Dan King
Dan King · June 24, 2024

ARLINGTON, Va.—Today, Louisiana hair braider Ashley N’Dakpri and her attorneys from the Institute for Justice (IJ) vowed to take their legal fight against the state’s licensing requirements for hair braiders to the Louisiana Supreme Court. The announcement comes after the Louisiana Court of Appeal for the First Circuit upheld a lower court’s ruling dismissing the case last Friday. 

“Obviously Friday’s ruling is incredibly disappointing, but we remain committed to making sure that braiders in Louisiana can work without spending thousands of dollars and hundreds of unnecessary hours at beauty school, particularly when their job doesn’t involve dangerous things like chemicals,” said IJ Attorney Keith Neely. “All Americans have the right to earn an honest living without jumping through unreasonably burdensome hoops.” 

Under current law, Louisiana requires all hair braiders to complete 500 hours of training at a private cosmetology school, pass both written and practical exams, and pay annual fees to the licensing board. Those expenses can quickly add up, forcing Louisiana braiders either to work in other states with less onerous restrictions or to work underground.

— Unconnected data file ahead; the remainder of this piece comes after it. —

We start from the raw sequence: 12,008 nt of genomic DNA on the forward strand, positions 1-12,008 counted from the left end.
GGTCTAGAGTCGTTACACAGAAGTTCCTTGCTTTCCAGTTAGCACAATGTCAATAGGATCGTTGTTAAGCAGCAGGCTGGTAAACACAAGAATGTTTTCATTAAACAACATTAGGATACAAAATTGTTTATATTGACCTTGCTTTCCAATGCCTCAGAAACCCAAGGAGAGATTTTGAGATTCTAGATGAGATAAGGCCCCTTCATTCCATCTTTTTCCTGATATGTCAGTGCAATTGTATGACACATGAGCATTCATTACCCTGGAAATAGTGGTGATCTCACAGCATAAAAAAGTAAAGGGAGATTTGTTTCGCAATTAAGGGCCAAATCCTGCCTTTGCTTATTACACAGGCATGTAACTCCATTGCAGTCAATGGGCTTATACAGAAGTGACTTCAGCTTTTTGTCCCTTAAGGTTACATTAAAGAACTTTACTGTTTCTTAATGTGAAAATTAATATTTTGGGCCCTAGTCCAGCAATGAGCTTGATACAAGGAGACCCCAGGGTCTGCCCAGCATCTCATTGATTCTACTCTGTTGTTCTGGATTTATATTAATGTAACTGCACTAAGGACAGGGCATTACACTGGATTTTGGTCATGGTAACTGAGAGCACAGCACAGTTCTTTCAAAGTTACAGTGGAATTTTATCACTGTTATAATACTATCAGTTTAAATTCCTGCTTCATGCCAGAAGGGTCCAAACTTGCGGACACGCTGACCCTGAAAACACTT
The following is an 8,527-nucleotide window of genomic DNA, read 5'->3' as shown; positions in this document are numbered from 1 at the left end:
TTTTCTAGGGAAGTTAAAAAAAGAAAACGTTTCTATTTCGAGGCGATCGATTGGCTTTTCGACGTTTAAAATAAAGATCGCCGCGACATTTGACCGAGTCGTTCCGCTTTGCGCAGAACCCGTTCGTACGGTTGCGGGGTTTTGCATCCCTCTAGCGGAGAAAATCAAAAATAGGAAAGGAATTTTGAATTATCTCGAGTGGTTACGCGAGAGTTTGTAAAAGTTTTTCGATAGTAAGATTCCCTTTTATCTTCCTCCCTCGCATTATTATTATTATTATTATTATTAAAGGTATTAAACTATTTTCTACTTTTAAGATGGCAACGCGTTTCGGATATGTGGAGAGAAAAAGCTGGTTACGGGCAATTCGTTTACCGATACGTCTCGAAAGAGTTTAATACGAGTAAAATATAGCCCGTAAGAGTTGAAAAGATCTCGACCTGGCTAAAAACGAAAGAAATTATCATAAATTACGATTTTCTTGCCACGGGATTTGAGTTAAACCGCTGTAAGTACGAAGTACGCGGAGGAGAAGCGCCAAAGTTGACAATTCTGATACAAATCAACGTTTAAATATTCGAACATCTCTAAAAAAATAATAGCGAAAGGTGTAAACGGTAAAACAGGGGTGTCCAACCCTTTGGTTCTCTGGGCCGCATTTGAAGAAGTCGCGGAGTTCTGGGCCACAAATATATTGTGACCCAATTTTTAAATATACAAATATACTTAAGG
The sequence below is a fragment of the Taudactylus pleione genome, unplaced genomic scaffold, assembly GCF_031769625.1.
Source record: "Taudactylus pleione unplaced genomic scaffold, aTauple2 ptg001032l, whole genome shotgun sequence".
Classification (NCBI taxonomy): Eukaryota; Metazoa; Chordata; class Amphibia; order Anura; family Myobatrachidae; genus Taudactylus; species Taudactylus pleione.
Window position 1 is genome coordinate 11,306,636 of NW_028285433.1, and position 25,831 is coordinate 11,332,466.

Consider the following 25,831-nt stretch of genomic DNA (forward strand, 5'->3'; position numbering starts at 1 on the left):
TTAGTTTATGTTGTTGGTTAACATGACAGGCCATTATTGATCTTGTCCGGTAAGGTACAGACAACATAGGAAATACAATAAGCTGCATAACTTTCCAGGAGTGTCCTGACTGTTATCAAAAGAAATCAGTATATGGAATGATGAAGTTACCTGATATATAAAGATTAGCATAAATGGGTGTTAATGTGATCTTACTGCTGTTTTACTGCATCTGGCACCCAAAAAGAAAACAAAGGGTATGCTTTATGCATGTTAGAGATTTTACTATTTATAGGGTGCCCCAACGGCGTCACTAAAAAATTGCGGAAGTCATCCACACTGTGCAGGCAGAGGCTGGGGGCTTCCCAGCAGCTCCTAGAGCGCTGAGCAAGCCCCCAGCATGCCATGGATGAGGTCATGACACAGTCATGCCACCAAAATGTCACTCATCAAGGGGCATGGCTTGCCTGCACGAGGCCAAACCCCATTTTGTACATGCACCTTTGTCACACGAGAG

By comparison, 33 states nationwide have exempted braiders from licensing requirements without suffering negative public health consequences. Neighboring Mississippi requires zero hours of training and has more than 6,700 registered braiders, while Louisiana only has a few dozen registered braiders. 

Ashley learned how to practice traditional African hair braiding in the Ivory Coast and began working at her family’s salon in Louisiana. The salon grew quickly, but in 2003 the Louisiana Board of Cosmetology created the state’s hair braiding license. Anyone caught braiding without a license could be subject to up to $5,000 in fines. The salon had to downsize from four locations and 20 employees to one location with Ashley as the sole remaining braider. 

“I want to employ additional braiders at my shop so I can grow this business and braid more people’s hair, but the state’s rules have made it so braiders are either working in other states or quitting the field altogether,” said Ashley. “That’s why I plan to bring this lawsuit to the Louisiana Supreme Court.”  

Last week marked five years since Ashley and IJ first filed the lawsuit